Because of this, the mentality of conservation is divided, and disaster is implicit in its division. It is divided between intentional protection of some places and some aspects of "the environment" and its inadvertent destruction of others. It is either vacation-oriented or crisis-oriented. For the most part, it is not yet sensitive to the impact of daily living upon the sources of daily life. The typical present-day conservationist will fight to preserve what he enjoys; he will fight whatever directly threatens his health; he will oppose any ecological violence large or dramatic enough to attract his attention. But he has not yet worried much about the impact of his own livelihood, habits, pleasures, or appetites. He has not, in short, addressed himself to the problem of use. He does not have a definition of his relationship to the world that is sufficiently elaborate and exact." (pp. 27-28)

In the 35 years since Berry characterized conversationists, some things has changed in the environmentalist movement: pollution and strip-mining continue to be problems, but global warming, fossil fuel dependency, and fracking have replaced them as the "large and dramatic" issues of the day. We have become more aware about the everyday "problem of use," but few of us have done much in the way of major change. Just as in 1977, there are select few of us living "off the grid," creating our own fuel and food. There is a certain portion of highly educated liberals who have made a series of small lifestyle changes: reusable bags, water bottles and coffee mugs; energy efficient light bulbs and appliances; hybrid cars; compost bins, rain barrels and even shares in a local CSA. But cumulatively, a small segment of Americans making small lifestyle changes doesn't add up to much progress toward the hyper-awareness of our relationship with the world that Berry idealizes. At the same time, I don't think this same segment of people is entirely ignorant of their impact on the earth. They are too comfortable in their "livelihood, habits, pleasures [and] appetites" to make any drastic changes, and so comfort themselves with these small changes, for which they are in turn rewarded with cultural capital from their own set. Right now, though, the vast majority of Americans live just as Berry describes us 35 years ago, without a thought for our very real and tangible impact on the earth. I certainly don't know how to change that, and people far more powerful than I have tried.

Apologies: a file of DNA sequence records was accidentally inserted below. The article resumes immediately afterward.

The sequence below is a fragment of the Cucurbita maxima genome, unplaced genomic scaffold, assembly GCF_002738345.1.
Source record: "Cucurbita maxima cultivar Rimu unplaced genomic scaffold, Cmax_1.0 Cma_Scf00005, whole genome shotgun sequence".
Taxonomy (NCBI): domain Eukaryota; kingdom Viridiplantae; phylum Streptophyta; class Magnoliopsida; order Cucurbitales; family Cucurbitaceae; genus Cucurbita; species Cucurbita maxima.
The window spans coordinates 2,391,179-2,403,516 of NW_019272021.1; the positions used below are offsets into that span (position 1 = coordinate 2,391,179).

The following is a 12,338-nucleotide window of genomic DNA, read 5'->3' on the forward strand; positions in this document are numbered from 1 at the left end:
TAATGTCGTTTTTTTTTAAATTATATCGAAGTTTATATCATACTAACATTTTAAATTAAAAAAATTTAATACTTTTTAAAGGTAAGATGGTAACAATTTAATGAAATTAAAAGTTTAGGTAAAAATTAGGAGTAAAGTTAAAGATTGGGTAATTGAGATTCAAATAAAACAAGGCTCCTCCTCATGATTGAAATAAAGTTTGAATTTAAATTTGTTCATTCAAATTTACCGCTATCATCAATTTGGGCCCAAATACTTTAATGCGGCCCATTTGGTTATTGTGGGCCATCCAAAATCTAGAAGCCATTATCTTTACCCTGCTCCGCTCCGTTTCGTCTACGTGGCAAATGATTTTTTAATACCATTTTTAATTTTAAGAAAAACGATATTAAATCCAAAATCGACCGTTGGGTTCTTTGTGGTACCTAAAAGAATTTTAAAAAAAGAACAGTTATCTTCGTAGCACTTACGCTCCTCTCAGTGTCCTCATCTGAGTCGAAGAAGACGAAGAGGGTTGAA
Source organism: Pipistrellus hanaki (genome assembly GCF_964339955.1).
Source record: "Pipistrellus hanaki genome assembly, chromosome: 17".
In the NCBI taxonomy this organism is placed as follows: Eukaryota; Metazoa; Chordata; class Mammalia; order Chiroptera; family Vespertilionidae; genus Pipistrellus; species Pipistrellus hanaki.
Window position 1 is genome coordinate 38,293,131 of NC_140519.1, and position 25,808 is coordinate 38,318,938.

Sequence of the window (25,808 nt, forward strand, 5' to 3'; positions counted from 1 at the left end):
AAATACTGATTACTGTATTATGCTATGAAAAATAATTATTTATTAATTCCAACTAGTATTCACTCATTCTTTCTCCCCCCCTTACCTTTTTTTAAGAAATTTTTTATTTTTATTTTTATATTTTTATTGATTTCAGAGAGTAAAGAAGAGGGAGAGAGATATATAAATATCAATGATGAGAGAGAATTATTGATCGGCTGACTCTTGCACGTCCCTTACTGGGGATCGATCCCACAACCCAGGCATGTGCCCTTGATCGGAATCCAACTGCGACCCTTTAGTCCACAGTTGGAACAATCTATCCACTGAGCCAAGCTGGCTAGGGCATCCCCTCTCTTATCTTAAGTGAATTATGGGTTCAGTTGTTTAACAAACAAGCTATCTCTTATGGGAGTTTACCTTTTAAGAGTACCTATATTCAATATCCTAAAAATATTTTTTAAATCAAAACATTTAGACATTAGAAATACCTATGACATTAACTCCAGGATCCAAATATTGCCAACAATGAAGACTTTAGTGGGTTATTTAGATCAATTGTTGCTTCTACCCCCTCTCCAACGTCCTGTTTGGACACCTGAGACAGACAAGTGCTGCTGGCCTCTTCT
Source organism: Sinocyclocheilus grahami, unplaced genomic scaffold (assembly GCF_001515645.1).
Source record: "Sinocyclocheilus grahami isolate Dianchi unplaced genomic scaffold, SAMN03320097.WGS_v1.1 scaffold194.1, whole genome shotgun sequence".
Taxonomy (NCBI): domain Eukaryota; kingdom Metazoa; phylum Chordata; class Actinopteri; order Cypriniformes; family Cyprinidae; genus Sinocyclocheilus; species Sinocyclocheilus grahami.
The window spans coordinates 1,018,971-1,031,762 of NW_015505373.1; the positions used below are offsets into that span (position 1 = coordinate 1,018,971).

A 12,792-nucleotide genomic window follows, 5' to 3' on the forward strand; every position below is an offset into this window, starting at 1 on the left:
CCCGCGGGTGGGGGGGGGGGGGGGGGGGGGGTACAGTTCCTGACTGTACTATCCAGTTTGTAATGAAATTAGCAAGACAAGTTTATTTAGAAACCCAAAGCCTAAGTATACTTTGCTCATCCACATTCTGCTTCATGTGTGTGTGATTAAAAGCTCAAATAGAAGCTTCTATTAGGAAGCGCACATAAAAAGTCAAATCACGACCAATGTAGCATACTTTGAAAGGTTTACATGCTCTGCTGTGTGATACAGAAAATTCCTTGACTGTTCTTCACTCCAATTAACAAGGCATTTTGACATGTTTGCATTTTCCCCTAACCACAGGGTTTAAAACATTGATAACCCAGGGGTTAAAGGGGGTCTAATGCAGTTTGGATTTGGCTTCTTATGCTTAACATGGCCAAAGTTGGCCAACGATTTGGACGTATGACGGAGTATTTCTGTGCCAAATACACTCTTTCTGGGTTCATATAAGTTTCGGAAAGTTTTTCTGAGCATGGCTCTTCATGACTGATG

Overall, I enjoyed Berry's writing style, which made even the most dated portions of the book worth reading. If nothing else, this book provided me a peek into the state of the sustainable agriculture movement ten years before I was born, which adds just a tiny bit more context to every other book I've read on the subject. I'll be seeking more Berry out eventually, working my way through his vast bibliography of essays, books, poetry, and even fiction. The next time I need a literary lift after an agricultural clunker, I know what the antidote will be! In the meantime, I have quite a few books waiting for me on my shelf.

Read this if: you are a Berry completist; you are curious about the way the world looked in 1977; you need a little inspiration to be a better farmer or person in the world.